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The two families for whom the House is named – the Grouts and the Heards – played prominent roles in Wayland from its earliest settlement.

In 1639, soon after the first settlers of Sudbury arrived, Thomas Cakebread of Watertown was granted one hundred acres of land in the vicinity of the Mill Brook to persuade him to build a grist mill and to serve as the town miller. When Cakebread died in 1643 his son-in-law, John Grout moved to here to take over the mill and property.

Jonathan Grout, grandson of John, probably built the original house on this site around 1740. The earliest construction may have had only four rooms with a large central chimney.  A lean-to was probably added sometime later. Jonathan’s marriage in 1743 might have been an appropriate reason for the construction of this homestead. The original horse was sold in 1744 to Richard Heard, Jonathan’s brother in-law. Soon afterward, it passed out of the family to Elijah Bent and Bent’s son-in-law, David Curtis. As the Minutemen headed for Concord Bridge in April of l775, they would have passed Elijah Bent’s store in the house. See location on this detail of a 1776 map.  In 1787, Silas Grout, a blacksmith and descendant of the first John Grout, living in East Sudbury (Wayland) since 1783, bought this house. The next year, Silas married and brought his new wife Susanna Clapp, from Sherborn where he had previously lived.  It was probably at this time that the rear rooms of the first floor and a second floor over them were built.  Silas Grout modernized the façade by moving the old smaller windows to the rear and replacing them with larger windows.  Silas Grout operated his blacksmith shop just south of the house very close to the road.

Jerusaha Grout, one of the five children raised by Silas and Susanna, married Newall Heard, owner of the old Red Store across the street in 1822. The house became a two family house as Newell and Jerusha Heard and their two children continued to share it with Jerusha’s  unmarried brother and sister William and Susan. An ell was built on the south end of the house sometime after 1820.  Their mother Susanna, widowed in 1820, also lived there. John Augustus Heard, Newell’s and Jerusha’s son, was born in 1828. At the age of seventeen he left for Boston and learned the trade of daguerreotype photography, gaining some renown. In l85l, he married Sarah Hawkes in Boston and the couple had two girls, Grace and Blanche.  Sarah brought the family to Wayland around 1868, after the death of John’s parents, Newell and Jerusha.  She served as Wayland’s librarian from 1885-1901. John continued to have a studio in Boston and returned to Wayland in 1877 to die a year later. He is buried in the North Cemetery.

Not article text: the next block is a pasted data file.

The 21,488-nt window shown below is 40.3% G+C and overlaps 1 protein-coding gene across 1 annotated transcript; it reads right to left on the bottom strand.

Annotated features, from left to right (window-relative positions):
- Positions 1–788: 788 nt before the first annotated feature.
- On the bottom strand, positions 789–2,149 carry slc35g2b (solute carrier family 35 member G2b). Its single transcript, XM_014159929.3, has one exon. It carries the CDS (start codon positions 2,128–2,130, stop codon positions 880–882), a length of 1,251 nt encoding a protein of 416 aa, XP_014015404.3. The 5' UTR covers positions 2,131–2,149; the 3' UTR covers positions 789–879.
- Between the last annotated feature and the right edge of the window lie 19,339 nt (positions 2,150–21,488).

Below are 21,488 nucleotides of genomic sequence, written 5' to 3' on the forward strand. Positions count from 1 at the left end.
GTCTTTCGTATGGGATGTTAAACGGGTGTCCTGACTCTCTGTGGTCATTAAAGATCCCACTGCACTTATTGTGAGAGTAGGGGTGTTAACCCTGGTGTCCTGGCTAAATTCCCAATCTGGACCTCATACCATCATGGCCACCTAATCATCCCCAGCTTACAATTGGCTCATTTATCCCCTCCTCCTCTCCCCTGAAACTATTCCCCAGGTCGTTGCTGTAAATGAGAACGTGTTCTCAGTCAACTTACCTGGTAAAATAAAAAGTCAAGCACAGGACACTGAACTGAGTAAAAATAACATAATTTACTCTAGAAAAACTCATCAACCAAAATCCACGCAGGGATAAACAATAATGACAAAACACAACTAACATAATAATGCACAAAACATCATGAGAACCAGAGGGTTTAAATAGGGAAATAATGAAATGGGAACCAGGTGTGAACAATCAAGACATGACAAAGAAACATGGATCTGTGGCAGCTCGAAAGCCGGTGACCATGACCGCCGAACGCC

From its solid appearance, one would never guess that the Grout Heard House, the present home of the Wayland Historical Society, has been moved twice. In 1878 it was moved to Old Sudbury Road to make way for the construction of a new town hall. A prominent landowner, selectman, and chairman of the committee to build the new town hall, Hodijah Braman apparently wanted it built on that particular plot of land in the town.  He offered to transfer some of his land to Sarah Heard on favorable terms as a new site for her house. Braman’s large 1873 Victorian house, stood on a rise on Old Sudbury Road behind the two remaining fieldstone gate posts, with Sarah Heard’s house adjacent to it on the north. This photo shows the Grout Heard House and one of the Braman gate posts on Old Sudbury Road.

Sarah Heard continued to live in her house on Old Sudbury Road after it was moved there. Her two daughters became school teachers in Concord and Arlington but were regular visitors to the old home, especially during the summer.

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